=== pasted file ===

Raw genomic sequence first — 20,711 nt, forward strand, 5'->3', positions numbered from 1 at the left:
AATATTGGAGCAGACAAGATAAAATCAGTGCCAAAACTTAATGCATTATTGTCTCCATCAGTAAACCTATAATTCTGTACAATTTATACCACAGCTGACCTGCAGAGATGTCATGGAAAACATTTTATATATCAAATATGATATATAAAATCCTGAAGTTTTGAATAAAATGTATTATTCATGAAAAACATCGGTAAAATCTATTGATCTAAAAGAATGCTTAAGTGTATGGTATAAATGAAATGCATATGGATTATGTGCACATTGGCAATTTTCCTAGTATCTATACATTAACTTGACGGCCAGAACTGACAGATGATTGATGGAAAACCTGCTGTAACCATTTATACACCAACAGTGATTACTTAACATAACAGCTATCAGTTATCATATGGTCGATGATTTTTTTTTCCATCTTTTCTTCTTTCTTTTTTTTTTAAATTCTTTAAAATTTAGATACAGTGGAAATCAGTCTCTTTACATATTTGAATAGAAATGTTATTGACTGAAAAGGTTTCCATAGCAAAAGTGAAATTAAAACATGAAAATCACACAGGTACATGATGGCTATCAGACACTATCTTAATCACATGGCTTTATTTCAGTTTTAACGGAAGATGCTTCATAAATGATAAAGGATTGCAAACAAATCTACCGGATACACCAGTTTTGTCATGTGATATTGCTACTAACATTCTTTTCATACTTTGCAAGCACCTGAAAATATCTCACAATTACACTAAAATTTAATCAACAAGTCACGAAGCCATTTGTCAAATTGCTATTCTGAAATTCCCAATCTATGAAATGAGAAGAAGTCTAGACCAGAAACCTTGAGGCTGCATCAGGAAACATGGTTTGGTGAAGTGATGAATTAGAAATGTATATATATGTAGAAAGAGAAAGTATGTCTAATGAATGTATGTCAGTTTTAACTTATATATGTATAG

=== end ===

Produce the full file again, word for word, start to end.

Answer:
Raw genomic sequence first — 20,711 nt, forward strand, 5'->3', positions numbered from 1 at the left:
AATATTGGAGCAGACAAGATAAAATCAGTGCCAAAACTTAATGCATTATTGTCTCCATCAGTAAACCTATAATTCTGTACAATTTATACCACAGCTGACCTGCAGAGATGTCATGGAAAACATTTTATATATCAAATATGATATATAAAATCCTGAAGTTTTGAATAAAATGTATTATTCATGAAAAACATCGGTAAAATCTATTGATCTAAAAGAATGCTTAAGTGTATGGTATAAATGAAATGCATATGGATTATGTGCACATTGGCAATTTTCCTAGTATCTATACATTAACTTGACGGCCAGAACTGACAGATGATTGATGGAAAACCTGCTGTAACCATTTATACACCAACAGTGATTACTTAACATAACAGCTATCAGTTATCATATGGTCGATGATTTTTTTTTCCATCTTTTCTTCTTTCTTTTTTTTTTAAATTCTTTAAAATTTAGATACAGTGGAAATCAGTCTCTTTACATATTTGAATAGAAATGTTATTGACTGAAAAGGTTTCCATAGCAAAAGTGAAATTAAAACATGAAAATCACACAGGTACATGATGGCTATCAGACACTATCTTAATCACATGGCTTTATTTCAGTTTTAACGGAAGATGCTTCATAAATGATAAAGGATTGCAAACAAATCTACCGGATACACCAGTTTTGTCATGTGATATTGCTACTAACATTCTTTTCATACTTTGCAAGCACCTGAAAATATCTCACAATTACACTAAAATTTAATCAACAAGTCACGAAGCCATTTGTCAAATTGCTATTCTGAAATTCCCAATCTATGAAATGAGAAGAAGTCTAGACCAGAAACCTTGAGGCTGCATCAGGAAACATGGTTTGGTGAAGTGATGAATTAGAAATGTATATATATGTAGAAAGAGAAAGTATGTCTAATGAATGTATGTCAGTTTTAACTTATATATGTATAG